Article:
The process used to bring Holmes Back from the Dead permanently dyed his hair from black to blondYes, this requires ignoring the Victorian flashbacks when Holmes' hair was blond as well. But his hair does appear to be at least a dark shade of brunet when he's shown in suspended animation.
Holmes is in denial about Robo-Watson's status as a Replacement GoldfishOverall, he tends to treat Robo-Watson as the genuine article. But there are little moments when he catches himself, such as when he refers to the Victorian ages as 'their time' before correcting himself. Considering that Canon!Holmes once called Watson his only fixed point in an ever-changing age, it's not that surprising that he'd cling to the closest thing he has in an unfamiliar environment.
Holmes is heavily depressed and, furthermore, attempted suicide shortly before the events of The Red-Headed League.He has overtly stated that defeating Moriarty is his only reason for existence. His home, noted for its typical state of clutter, is frankly much neater than an IKEA demonstration room. He no longer plays his violin, having given it up for a simpler, keytar-like instrument. He has not been seen to do chemical experiments or engage in his usual eccentricities. The only things we ever see him do are work cases or sit around quietly at home. He's usually outwardly quite cheerful, compared to how he behaves in Watson's journals. And then, in The Red-Headed League, he seems unusually pale, as if from some time spent indoors recuperating, and he suggests that he and Watson go to an art gallery—partly for the case, but he seems to be genuinely interested in the art. Looking for a distraction? Trying to use a social outing to apologize for scaring his friend? This editor is convinced of it.
The Bravestarr episode is in canon with this series.Holmes actually did go through the time warp that brought him to Bravestarr's 23rd century, and he had adventures there, but he finally found a way to return home to the 19th century, where he lived out the rest of his life. However, because he now knew the technology would one day exist to revive him (after all, it had worked for Moriarty), he made the bizarre-seeming arrangements to have his body preserved in honey. Sure enough, he got revived in the 22nd century. This explains why he has so little emotional difficulty fitting into the new world. Using his future knowledge to arrange an early revival may have produced a divergent timeline since the 23rd-century characters appeared to have no knowledge of his having been around in the 22nd. Officer Beth Lestrade is probably related to Inspector Kitty Lestrade from the 23rd century, and (if the timelines do not diverge) may even be her ancestor. Presumably, Holmes's electrical powers faded at some point.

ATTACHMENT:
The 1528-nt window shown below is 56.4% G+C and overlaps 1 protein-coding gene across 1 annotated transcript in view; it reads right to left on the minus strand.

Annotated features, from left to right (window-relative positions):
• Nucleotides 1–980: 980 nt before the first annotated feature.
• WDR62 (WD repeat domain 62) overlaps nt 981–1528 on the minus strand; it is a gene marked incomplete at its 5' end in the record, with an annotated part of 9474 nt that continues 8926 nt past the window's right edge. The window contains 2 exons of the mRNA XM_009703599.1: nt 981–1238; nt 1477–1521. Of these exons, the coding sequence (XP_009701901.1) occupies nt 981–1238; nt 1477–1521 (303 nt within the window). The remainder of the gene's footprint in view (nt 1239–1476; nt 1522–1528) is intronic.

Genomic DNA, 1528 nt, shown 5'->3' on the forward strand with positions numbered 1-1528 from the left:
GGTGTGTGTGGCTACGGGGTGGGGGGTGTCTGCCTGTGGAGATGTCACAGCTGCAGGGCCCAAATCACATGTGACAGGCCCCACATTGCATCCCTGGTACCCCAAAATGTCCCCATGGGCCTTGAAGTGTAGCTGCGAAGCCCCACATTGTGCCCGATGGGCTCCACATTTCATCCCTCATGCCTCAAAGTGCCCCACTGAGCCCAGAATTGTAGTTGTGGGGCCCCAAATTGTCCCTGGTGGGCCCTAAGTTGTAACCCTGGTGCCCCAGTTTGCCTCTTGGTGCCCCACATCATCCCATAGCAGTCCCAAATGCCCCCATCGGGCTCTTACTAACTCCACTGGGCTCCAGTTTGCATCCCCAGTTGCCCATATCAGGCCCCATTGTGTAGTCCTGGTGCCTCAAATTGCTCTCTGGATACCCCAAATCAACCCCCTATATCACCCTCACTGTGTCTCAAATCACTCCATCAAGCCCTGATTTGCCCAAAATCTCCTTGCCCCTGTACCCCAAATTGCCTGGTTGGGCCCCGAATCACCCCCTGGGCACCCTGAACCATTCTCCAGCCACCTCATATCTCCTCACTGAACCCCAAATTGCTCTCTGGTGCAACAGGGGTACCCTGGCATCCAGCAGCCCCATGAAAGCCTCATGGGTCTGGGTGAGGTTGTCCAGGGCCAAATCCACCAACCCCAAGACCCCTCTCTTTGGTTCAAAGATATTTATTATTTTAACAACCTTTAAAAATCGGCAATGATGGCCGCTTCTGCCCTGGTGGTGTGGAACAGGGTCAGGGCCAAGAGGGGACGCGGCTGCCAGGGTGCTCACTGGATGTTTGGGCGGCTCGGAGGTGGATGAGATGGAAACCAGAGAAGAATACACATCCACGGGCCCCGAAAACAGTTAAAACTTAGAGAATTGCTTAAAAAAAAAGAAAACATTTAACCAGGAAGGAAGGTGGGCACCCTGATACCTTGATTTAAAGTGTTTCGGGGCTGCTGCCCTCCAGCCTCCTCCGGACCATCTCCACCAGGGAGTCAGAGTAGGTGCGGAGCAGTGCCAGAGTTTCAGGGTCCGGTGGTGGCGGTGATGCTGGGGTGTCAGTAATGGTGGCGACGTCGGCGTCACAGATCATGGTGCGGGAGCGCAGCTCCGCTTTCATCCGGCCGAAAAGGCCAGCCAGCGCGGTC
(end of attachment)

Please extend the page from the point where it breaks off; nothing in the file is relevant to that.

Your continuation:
This Holmes had a significantly different career than the one in "the canon".Many of the cases Holmes tackles in the future are very similar to the ones depicted in the original stories, yet he never mentions this or gives off any indication that they are familiar. Even writing off his memory as being corroded by being dead for 200 years, this doesn't account for Future!Watson (who gained this identity by absorbing the original Watson's journals) being completely surprised by the cases as well. Impossible eliminated, what remains is the conclusion stated above: outside of some universal constants (Watson, Lestrade, Moriarty, Reichenbach Falls, etc.), the case history of this Sherlock Holmes is far different from the Doyle Holmes. Eyes and Brains.